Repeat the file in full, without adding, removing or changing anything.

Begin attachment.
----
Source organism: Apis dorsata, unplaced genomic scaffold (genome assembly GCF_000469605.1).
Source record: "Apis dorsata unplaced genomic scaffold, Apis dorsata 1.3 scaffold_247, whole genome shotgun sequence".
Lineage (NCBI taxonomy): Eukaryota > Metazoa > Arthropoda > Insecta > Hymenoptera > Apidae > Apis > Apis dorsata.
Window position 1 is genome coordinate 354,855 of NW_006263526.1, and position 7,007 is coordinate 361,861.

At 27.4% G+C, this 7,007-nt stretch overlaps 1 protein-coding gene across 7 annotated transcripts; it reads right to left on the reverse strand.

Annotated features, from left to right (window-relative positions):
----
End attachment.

Source organism: Apis dorsata, unplaced genomic scaffold (genome assembly GCF_000469605.1).
Source record: "Apis dorsata unplaced genomic scaffold, Apis dorsata 1.3 scaffold_247, whole genome shotgun sequence".
Lineage (NCBI taxonomy): Eukaryota > Metazoa > Arthropoda > Insecta > Hymenoptera > Apidae > Apis > Apis dorsata.
Window position 1 is genome coordinate 354,855 of NW_006263526.1, and position 7,007 is coordinate 361,861.

At 27.4% G+C, this 7,007-nt stretch overlaps 1 protein-coding gene across 7 annotated transcripts; it reads right to left on the reverse strand.

Annotated features, from left to right (window-relative positions):